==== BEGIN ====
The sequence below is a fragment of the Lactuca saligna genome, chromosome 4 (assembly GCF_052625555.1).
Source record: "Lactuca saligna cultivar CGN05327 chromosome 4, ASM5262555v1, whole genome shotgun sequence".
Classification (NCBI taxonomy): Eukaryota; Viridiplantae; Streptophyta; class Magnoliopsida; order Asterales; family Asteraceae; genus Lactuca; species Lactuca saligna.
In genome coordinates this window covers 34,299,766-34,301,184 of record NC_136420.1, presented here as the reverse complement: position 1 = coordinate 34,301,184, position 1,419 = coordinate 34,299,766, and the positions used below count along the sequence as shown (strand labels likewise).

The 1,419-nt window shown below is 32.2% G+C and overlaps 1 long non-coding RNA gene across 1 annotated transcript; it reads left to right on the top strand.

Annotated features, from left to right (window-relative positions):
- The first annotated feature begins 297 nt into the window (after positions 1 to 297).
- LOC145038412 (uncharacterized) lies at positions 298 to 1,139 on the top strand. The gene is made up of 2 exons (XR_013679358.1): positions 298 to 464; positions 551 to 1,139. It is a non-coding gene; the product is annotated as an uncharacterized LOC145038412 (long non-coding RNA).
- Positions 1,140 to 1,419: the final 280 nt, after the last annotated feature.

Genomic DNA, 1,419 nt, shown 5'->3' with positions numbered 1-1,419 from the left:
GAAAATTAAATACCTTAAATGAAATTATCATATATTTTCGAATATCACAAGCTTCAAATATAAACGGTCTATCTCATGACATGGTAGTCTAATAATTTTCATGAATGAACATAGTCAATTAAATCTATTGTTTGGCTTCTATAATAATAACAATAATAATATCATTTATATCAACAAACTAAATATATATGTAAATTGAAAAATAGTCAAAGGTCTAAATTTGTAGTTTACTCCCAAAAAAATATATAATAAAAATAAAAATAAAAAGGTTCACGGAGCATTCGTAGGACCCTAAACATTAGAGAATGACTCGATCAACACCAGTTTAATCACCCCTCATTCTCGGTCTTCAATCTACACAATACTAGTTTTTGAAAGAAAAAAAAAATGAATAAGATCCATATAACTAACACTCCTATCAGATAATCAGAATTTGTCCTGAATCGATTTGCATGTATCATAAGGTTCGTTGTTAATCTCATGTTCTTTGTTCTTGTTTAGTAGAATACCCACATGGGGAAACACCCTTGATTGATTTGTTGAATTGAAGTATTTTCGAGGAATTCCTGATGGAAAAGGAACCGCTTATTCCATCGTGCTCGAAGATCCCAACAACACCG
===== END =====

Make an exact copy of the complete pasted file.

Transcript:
The sequence below is a fragment of the Lactuca saligna genome, chromosome 4 (assembly GCF_052625555.1).
Source record: "Lactuca saligna cultivar CGN05327 chromosome 4, ASM5262555v1, whole genome shotgun sequence".
Classification (NCBI taxonomy): Eukaryota; Viridiplantae; Streptophyta; class Magnoliopsida; order Asterales; family Asteraceae; genus Lactuca; species Lactuca saligna.
In genome coordinates this window covers 34,299,766-34,301,184 of record NC_136420.1, presented here as the reverse complement: position 1 = coordinate 34,301,184, position 1,419 = coordinate 34,299,766, and the positions used below count along the sequence as shown (strand labels likewise).

The 1,419-nt window shown below is 32.2% G+C and overlaps 1 long non-coding RNA gene across 1 annotated transcript; it reads left to right on the top strand.

Annotated features, from left to right (window-relative positions):
- The first annotated feature begins 297 nt into the window (after positions 1 to 297).
- LOC145038412 (uncharacterized) lies at positions 298 to 1,139 on the top strand. The gene is made up of 2 exons (XR_013679358.1): positions 298 to 464; positions 551 to 1,139. It is a non-coding gene; the product is annotated as an uncharacterized LOC145038412 (long non-coding RNA).
- Positions 1,140 to 1,419: the final 280 nt, after the last annotated feature.

Genomic DNA, 1,419 nt, shown 5'->3' with positions numbered 1-1,419 from the left:
GAAAATTAAATACCTTAAATGAAATTATCATATATTTTCGAATATCACAAGCTTCAAATATAAACGGTCTATCTCATGACATGGTAGTCTAATAATTTTCATGAATGAACATAGTCAATTAAATCTATTGTTTGGCTTCTATAATAATAACAATAATAATATCATTTATATCAACAAACTAAATATATATGTAAATTGAAAAATAGTCAAAGGTCTAAATTTGTAGTTTACTCCCAAAAAAATATATAATAAAAATAAAAATAAAAAGGTTCACGGAGCATTCGTAGGACCCTAAACATTAGAGAATGACTCGATCAACACCAGTTTAATCACCCCTCATTCTCGGTCTTCAATCTACACAATACTAGTTTTTGAAAGAAAAAAAAAATGAATAAGATCCATATAACTAACACTCCTATCAGATAATCAGAATTTGTCCTGAATCGATTTGCATGTATCATAAGGTTCGTTGTTAATCTCATGTTCTTTGTTCTTGTTTAGTAGAATACCCACATGGGGAAACACCCTTGATTGATTTGTTGAATTGAAGTATTTTCGAGGAATTCCTGATGGAAAAGGAACCGCTTATTCCATCGTGCTCGAAGATCCCAACAACACCG